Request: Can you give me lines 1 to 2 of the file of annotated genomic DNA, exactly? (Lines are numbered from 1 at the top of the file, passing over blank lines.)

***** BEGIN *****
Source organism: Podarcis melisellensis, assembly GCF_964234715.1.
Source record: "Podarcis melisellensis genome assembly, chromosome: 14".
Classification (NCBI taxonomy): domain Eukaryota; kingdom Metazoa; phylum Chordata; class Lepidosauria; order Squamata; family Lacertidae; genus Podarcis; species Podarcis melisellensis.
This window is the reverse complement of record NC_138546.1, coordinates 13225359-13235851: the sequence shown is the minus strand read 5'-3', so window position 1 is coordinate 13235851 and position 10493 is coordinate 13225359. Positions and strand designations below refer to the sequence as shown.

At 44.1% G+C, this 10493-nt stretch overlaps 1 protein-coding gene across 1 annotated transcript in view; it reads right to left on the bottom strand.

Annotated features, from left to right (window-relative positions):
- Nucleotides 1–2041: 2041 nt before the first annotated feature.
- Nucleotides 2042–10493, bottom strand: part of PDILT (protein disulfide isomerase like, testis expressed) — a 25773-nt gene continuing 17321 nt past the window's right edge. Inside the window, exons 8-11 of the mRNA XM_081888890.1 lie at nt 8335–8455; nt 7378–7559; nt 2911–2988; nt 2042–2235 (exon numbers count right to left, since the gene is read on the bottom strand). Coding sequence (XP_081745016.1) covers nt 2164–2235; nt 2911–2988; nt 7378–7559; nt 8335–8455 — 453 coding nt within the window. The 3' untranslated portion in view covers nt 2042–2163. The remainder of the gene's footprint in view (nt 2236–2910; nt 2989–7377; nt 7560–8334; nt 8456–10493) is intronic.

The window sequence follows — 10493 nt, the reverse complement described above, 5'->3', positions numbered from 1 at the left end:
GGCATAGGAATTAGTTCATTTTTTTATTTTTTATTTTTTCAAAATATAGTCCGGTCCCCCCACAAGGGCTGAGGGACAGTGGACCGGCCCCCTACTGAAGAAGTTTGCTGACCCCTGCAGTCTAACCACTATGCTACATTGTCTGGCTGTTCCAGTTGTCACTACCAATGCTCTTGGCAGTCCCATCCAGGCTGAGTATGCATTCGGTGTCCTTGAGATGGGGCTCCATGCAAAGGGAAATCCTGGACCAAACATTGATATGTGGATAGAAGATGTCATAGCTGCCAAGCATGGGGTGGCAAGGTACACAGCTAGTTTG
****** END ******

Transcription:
Source organism: Podarcis melisellensis, assembly GCF_964234715.1.
Source record: "Podarcis melisellensis genome assembly, chromosome: 14".